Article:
Tuesday, August 24, 2010

Queen of Crime: How Agatha Christie created the modern murder mystery

The New Yorker
A Critic at Large
"Queen of Crime: How Agatha Christie created the modern murder mystery."
by Joan Acocella
August 16, 2010

Abstract: The detective story was invented by Edgar Allan Poe, but he wrote only four of them before he lost interest. The first “career” practitioner of the genre who is still important to us today is Arthur Conan Doyle. Agatha Christie, who began publishing detective fiction thirty-three years after Conan Doyle, elaborated upon the traditional rules of detective fiction, in sixty-six novels published between 1920 and 1983. According to a number of sources, her books have sold more than two billion copies, making her the most widely read novelist in history. In the past year, two books on Christie have emerged: “The Duchess of Death: The Unauthorized Biography of Agatha Christie” (Phoenix; $25.95), by Richard Hack, and “Agatha Christie’s Secret Notebooks: Fifty Years of Mysteries in the Making” (HarperCollins; $25.99), by John Curran. Christie was born in 1890 and grew up in a seaside resort in Devon. She married Archie Christie, a member of the Royal Flying Corps, just after the First World War began. After the war, the couple settled in a London suburb, and Christie began writing novels. Describes a mysterious episode where Christie disappeared from home for ten days. In Christie’s novels, the murder that sets the plot in motion is rarely shocking. Furthermore, the victim is ordinarily someone with whom we do not sympathize. Christie created two famous detectives: Hercule Poirot and Jane Marple. In Curran’s “Agatha Christie’s Secret Notebooks,” the notebooks in question are school exercise books in which Christie worked out her plots. She made lists of possible victims, culprits, and M.O.s. Then she picked the combinations that pleased her. The writer thinks this shows Christie’s willingness to work by formula, and thereby to forego depth in favor of the puzzle. This practice exposed her to the contempt of some critics. The tradeoff is that Christie’s work is funny. A year after Christie’s divorce from Archie, she met an archeologist, Max Mallowan, in Iraq, whom, soon afterward, she married. In her mid-forties, she began to weary of writing, and she turned to drama—and then to film and TV—for which she adapted her novels and stories. She died in 1976, at eighty-five. For today’s readers, one pleasure of Christie’s books is her portrait of the times: the period between the two world wars, and, above all, the changes that took place after the second war.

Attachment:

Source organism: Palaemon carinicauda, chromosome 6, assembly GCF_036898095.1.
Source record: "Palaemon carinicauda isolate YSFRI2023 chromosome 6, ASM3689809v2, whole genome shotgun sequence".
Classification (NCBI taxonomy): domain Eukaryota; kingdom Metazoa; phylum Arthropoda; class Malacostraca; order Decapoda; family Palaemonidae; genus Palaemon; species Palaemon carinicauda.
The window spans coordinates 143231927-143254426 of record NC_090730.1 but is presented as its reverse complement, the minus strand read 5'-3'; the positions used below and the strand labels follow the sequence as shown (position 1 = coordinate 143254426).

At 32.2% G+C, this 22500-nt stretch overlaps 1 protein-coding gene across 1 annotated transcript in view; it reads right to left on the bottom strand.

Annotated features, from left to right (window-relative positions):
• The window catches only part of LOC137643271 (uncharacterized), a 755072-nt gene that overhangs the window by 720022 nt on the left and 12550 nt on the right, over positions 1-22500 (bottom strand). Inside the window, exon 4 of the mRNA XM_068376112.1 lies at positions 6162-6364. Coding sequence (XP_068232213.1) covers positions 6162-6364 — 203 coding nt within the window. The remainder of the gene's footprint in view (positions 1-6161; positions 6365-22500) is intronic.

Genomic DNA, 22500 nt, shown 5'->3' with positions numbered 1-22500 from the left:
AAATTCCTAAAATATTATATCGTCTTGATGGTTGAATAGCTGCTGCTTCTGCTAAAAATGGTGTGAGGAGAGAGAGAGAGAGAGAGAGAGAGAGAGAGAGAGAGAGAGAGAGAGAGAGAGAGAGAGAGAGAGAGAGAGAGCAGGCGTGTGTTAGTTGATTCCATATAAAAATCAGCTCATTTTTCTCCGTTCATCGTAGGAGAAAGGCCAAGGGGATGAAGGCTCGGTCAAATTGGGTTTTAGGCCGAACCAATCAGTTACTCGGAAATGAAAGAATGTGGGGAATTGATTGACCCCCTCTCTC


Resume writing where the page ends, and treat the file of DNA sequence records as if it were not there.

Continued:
Read the full text of this article in the digital edition of The New Yorker magazine (subscription required).

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